Great Britain

Scotland’s key workers tell ministers ‘we’re worth more’

KEY workers in Scotland will join forces to reject the latest public-sector pay offers and tell ministers “we’re worth more” at a rally in Glasgow today. 

The socially distanced protest, to be held in George Square, comes on the first day of the STUC’s  virtual annual conference. 

GMB representatives in NHS Scotland and the Convention of Scottish Local Authorities (Cosla) have urged the union’s members working in care, nursing, refuse, ambulance, and school support services to reject the respective 4 per cent and £800 pay increases on offer. 

The Scottish government “can and should go further” to address a decade of austerity pay now that key workers have kept the country going during the Covid-19 pandemic, the union said.

A GMB consultative ballot on the Cosla pay offer will run until April 22, while a parallel ballot of the union’s members in NHS Scotland closes on May 5.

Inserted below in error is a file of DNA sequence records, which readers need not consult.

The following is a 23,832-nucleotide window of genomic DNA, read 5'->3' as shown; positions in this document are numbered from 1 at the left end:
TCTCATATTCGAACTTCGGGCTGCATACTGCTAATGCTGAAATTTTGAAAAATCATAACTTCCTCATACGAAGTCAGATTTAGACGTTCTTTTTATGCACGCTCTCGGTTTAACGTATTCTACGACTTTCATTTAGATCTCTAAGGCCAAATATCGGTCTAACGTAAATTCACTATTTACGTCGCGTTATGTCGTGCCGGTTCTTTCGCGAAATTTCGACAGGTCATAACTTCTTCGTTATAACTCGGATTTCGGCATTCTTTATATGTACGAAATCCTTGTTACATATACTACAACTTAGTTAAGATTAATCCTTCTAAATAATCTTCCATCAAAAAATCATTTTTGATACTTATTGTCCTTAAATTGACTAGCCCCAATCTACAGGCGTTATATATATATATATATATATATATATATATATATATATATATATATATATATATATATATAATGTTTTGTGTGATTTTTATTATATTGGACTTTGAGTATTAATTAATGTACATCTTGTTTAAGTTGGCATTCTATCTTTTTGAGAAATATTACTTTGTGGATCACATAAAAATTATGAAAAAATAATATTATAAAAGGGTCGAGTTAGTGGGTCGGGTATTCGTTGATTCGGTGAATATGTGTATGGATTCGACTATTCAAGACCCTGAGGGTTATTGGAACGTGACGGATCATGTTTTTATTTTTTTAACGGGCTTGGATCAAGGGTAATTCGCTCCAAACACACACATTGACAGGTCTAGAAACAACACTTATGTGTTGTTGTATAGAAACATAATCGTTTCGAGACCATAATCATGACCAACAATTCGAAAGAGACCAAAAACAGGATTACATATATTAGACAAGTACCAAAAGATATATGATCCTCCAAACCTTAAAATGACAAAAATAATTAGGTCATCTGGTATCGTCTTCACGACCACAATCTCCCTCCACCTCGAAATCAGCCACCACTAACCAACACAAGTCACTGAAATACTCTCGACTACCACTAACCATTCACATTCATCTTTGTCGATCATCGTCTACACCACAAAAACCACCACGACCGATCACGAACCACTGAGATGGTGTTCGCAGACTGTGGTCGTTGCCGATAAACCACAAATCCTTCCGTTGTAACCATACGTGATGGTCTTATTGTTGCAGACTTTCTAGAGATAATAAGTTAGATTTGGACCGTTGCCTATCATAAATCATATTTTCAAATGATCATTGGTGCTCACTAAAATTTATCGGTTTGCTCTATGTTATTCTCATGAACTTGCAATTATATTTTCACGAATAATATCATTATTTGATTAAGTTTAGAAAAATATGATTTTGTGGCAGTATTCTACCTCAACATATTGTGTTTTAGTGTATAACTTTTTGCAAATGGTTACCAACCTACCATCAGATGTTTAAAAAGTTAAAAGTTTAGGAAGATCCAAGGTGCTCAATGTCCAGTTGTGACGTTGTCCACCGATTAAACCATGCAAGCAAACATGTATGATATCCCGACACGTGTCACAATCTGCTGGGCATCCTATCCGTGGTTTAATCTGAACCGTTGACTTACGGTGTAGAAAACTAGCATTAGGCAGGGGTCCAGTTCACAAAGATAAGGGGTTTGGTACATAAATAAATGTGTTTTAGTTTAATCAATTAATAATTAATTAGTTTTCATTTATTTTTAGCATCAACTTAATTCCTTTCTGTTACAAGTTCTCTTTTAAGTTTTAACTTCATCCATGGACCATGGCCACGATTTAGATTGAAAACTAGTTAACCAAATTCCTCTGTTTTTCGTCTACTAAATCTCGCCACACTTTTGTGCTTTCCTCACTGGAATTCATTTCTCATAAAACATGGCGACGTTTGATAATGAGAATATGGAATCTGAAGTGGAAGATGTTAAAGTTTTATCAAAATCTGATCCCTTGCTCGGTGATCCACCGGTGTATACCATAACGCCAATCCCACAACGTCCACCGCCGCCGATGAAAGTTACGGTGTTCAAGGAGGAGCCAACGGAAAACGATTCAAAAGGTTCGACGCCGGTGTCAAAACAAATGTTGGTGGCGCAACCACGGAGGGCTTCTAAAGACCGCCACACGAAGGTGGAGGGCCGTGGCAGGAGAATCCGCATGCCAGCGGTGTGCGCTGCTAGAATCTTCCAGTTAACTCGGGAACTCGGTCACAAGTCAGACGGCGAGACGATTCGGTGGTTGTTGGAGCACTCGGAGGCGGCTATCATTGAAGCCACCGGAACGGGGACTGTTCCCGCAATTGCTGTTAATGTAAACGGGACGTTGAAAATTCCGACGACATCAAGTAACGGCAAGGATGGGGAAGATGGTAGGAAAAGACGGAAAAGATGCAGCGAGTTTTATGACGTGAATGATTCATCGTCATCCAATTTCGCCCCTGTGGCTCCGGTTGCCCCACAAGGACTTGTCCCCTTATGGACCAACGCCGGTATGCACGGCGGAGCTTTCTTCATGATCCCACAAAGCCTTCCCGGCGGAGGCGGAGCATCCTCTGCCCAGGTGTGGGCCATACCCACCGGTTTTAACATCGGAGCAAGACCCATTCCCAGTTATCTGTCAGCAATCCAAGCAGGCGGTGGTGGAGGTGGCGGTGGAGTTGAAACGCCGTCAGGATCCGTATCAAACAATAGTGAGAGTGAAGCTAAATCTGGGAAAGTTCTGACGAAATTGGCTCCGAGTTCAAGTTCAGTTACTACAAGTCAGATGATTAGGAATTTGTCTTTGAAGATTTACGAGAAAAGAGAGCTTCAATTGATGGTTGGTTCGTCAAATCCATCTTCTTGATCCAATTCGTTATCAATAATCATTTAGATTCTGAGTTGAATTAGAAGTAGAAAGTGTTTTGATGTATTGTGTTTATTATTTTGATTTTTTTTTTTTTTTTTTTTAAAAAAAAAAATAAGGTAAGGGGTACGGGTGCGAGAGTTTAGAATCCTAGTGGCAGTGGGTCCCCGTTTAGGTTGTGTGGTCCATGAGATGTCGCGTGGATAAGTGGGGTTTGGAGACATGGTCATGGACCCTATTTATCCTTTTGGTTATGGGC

GMB Scotland senior organiser Drew Duffy said: “We were told at the start of the pandemic that Scotland was prepared for Covid-19, but nothing could have been further from the truth.

“Health and social care staff tackled the first wave without proper personal protective equipment (PPE), home carers were left without workplace testing until January and school support staff were an afterthought in the education recovery plan.

“From PPE, testing, sick pay support to socially distanced working arrangements, everything that’s been put in place to protect the workers on which we all depend had to be fought for by the workers themselves.

“And after a wretched year and desperate decade, where their modest incomes have been cut by thousands of pounds, our members are prepared to fight again for their proper value, against pay offers that don’t amount to much more than a £10 a week increase for many.

“They’ve heard the applause and they’ve read all the political platitudes, but now they are telling the Scottish government to listen and the message is clear: we’re worth more.”

Last week, unions warned of industrial unrest if ministers failed to change course after an Action on Pay report found that  third of Scotland’s 920,000 key workers were paid less than £10 an hour.

The Royal College of Nursing has also recommended that its members reject the 4 per cent NHS pay offer, but Unison has accepted the proposal, arguing that further negotiation is not possible until after next month’s Scottish Parliament elections.

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